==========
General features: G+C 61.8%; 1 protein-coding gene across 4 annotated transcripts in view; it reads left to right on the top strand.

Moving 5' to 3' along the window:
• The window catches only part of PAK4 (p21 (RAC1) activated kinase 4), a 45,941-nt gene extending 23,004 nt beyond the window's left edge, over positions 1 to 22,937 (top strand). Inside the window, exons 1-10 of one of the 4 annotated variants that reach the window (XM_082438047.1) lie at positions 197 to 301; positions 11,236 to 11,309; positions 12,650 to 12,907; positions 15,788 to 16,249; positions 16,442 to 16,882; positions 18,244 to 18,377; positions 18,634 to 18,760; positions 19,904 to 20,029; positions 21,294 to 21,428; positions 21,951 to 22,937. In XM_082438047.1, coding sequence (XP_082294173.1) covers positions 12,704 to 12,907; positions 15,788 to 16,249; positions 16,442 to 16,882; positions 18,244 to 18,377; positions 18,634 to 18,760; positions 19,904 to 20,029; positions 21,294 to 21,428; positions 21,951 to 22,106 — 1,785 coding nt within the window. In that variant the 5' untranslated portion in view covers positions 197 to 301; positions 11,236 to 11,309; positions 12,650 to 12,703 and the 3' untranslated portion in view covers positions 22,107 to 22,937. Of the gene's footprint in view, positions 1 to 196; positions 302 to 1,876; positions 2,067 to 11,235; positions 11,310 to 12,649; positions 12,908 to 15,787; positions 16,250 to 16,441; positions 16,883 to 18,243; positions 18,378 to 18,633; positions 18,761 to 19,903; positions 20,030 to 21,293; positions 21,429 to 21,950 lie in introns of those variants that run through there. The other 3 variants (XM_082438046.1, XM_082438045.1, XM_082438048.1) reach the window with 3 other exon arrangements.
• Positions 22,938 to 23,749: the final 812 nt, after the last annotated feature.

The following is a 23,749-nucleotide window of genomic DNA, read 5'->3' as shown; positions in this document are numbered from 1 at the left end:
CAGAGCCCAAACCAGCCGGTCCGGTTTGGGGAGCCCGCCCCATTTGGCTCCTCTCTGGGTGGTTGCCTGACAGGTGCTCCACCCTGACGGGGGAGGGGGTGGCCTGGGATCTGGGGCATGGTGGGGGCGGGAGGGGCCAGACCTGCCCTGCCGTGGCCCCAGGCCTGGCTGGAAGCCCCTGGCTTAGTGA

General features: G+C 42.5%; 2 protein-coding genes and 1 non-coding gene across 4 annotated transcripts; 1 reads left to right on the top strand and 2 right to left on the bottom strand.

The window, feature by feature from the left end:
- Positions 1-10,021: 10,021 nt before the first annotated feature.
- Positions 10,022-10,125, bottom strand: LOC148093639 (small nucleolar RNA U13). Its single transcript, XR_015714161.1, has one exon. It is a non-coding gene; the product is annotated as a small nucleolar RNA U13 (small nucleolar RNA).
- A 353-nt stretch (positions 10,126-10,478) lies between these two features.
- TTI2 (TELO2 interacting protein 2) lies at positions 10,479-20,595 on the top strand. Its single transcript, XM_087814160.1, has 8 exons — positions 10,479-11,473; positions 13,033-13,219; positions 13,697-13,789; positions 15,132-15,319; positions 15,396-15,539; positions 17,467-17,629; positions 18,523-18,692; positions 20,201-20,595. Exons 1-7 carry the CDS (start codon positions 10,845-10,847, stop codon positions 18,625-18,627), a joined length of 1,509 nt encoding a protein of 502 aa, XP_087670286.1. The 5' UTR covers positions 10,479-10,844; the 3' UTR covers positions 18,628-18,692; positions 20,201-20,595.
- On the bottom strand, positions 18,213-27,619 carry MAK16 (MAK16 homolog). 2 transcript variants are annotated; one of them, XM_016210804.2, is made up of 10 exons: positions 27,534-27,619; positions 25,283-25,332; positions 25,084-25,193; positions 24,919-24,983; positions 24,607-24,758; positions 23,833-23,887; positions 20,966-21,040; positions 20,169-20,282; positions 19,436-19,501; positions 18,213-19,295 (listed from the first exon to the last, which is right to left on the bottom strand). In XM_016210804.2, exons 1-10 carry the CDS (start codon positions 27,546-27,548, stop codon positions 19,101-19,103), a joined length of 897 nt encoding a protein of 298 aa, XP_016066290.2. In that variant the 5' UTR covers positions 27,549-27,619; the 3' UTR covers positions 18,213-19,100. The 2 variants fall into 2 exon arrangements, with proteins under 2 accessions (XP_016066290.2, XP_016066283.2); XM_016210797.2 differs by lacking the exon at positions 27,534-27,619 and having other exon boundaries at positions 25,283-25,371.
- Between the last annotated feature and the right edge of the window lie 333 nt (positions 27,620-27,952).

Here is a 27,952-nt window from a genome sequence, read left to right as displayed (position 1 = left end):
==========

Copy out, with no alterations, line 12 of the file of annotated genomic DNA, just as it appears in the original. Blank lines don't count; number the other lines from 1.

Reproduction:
- TTI2 (TELO2 interacting protein 2) lies at positions 10,479-20,595 on the top strand. Its single transcript, XM_087814160.1, has 8 exons — positions 10,479-11,473; positions 13,033-13,219; positions 13,697-13,789; positions 15,132-15,319; positions 15,396-15,539; positions 17,467-17,629; positions 18,523-18,692; positions 20,201-20,595. Exons 1-7 carry the CDS (start codon positions 10,845-10,847, stop codon positions 18,625-18,627), a joined length of 1,509 nt encoding a protein of 502 aa, XP_087670286.1. The 5' UTR covers positions 10,479-10,844; the 3' UTR covers positions 18,628-18,692; positions 20,201-20,595.